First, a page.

Santa Maria Sun / Humor
The following articles were printed from Santa Maria Sun [santamariasun.com] - Volume 13, Issue 46
Getting sexy backAnd trying to look good while doing it
By SHELLY CONE
Spring is nearly here, and for many people that means digging out their workout gear and hitting the gym or trail to get in shape for summer. For me, the thought of extra people working out around me means self-conscious dread. The reason being, I don’t look pretty working out.
I have friends who look exactly like the fitness models on the inspirational posters in the gym. And when they work out, they have perfect form, excellent mental attitude, and sexy little beads of sweat highlighting all the right places. I am the Big Bad Wolf of the gym: I grunt and sigh, huff and puff and sweat in all the wrong places in my oversized T-shirt and dirty running shoes. Once I even forgot to use my inside voice and grunted out loud in an aggressive man-voice, “Just one more rep,” before burying my face in the leg curl bench in an exhausted heap.
Unless you’re already in shape, it takes so much unsexiness, so much drippy-sweat-funny-face-making-embarrassing-position-holding effort to become sexy. But why? I’m exaggerating here—I believe sexiness comes in all shapes and sizes—but follow me on this. Isn’t it kind of funny to put yourself through so much dorkiness in the hope of losing weight, building muscle, and looking good?
Then there are the questionable inventions that seem designed specifically to get you into shape while making you look dorky. I mean, seriously, grip a weight and shake furiously to lose weight, kneel on all fours and rock your booty back and forth to whittle your waist—not only do I doubt the efficacy, but I also wonder if it’s actually intended as a big joke. Actually, that’s what I once thought. Then I found an overzealously springy little man named Leandro with a Portuguese accent who promised me my “body is going to change.” I discovered the Brazil Butt Lift.
There’s no doubt that anything Brazil is sexy. You can tack the word Brazil onto the word Bank and I’d move my money there. Put it on the label of a can of chickpeas, and I’d buy that brand. Combine it with the thing all girls want—a better butt—and I’ll buy the DVDs. I don’t care how much they cost. But Leandro isn’t just selling a better butt, he’s selling the idea that any woman can become that tanned-skinned girl with the spectacular badonkadonk gliding across the sand on the beach, her flowing hair flicking sand into your buggy eyes as she drifts past.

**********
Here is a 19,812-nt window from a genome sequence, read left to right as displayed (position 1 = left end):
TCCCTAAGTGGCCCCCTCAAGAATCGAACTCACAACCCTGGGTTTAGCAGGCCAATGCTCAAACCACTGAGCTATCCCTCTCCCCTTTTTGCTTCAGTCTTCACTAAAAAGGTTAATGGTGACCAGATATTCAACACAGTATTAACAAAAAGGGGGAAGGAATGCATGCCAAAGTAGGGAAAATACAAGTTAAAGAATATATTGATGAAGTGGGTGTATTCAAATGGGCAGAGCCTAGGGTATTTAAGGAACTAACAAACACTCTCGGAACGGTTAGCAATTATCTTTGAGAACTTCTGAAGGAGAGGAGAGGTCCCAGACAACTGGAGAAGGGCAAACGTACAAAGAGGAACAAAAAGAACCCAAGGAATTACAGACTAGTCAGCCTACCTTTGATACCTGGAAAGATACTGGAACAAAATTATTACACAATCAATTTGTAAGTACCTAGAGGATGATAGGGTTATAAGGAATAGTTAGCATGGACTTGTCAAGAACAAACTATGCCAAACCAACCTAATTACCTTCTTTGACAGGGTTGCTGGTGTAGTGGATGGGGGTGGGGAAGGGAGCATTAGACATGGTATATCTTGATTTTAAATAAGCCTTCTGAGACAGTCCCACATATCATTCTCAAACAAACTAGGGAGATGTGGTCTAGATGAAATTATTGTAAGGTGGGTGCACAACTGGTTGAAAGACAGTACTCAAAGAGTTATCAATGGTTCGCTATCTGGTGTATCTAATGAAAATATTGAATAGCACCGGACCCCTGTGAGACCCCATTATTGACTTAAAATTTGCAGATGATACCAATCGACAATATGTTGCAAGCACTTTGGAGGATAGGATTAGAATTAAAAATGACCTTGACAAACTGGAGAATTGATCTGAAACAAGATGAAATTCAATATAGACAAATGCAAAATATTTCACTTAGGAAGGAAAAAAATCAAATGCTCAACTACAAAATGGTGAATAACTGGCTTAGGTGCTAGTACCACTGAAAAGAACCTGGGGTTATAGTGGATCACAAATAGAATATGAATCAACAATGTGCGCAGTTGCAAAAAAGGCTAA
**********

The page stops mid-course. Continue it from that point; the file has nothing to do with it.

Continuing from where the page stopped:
Small or athletic, voluptuous or tha-pow, no matter what shape or size, no girl would mind having a fantastic backside any more than a guy would mind having pecs of steel or incredible abs. So without guilt, I proceeded to work at firming up my asset.
I faithfully followed the series of workouts that includes specially targeted moves that not surprisingly have names like the Ipanema Walk, High Heels, and the Clam Shell and are performed in a way that put the Shake Weight and ab slide exercises to shame for being so prudish.
My butt was sore and tender as if the entire LA Galaxy soccer team had run over me during their running drills. Because the pain of being run over with soccer cleats can last for a surprising number of days, I could only walk like I had a soccer cleat wedged—well you get the picture. Very unsexy. Very un-Brazil.
The other thing that is very unsexy about earning a whistle-worthy posterior is trying to get through the videos in a house with so many kids running in and out. There’s just no room for sexy when you’re lying on your side on the ground sweating, a yellow rubber band around your knees, mid-Clam Shell when your son and five of his closest friends walk in asking if they can eat those cans of chili in the cabinet.
Fortunately, the girls on the video are way hotter, way less sweaty, and way less flabby-American than me, so most of the boys quickly saved their eyesight by fixating on the hot chicks clamshelling onscreen.
I tried to save face by yelling at everyone to get out. Somehow I suspected that jumping up and screaming at everyone like a psychotic hyena didn’t make the situation any better. After they left, I continued on with the video, this time on all fours, performing mule kickbacks only to get the feeling of being watched. That time it was my other son and another three friends.
My son hopped on the computer while his friends asked him what his mom was doing. Really? It’s a best-selling workout series. I can’t be the only mom who straps weights to her ankles, sprawls out on the carpet, and takes orders from a Brazilian guy demanding “Squeeze your bum bum harder! Squeeze it!! Don’t settle for less!”
I shooed them out, got up, and paused the DVD and tried to catch my breath. Sebastian, my 4-year-old, walked in and hugged my thigh.
“Mom, I told you you are too old to do those exercises,” he said, taking note of my breathlessness.
This set of events or something similar happens whenever I try to work out with the DVDs, so they’re shelved for now and maybe this year I’ll abide by my other friends—the ones whose philosophy is “It’s always sexier to eat a muffin than to go to the gym and whittle it off your middle.”
On second thought, Shelly Cone says she’ll likely dig out her oversized T-shirts and ragged workout clothes, but she’ll store a muffin nearby for good measure.
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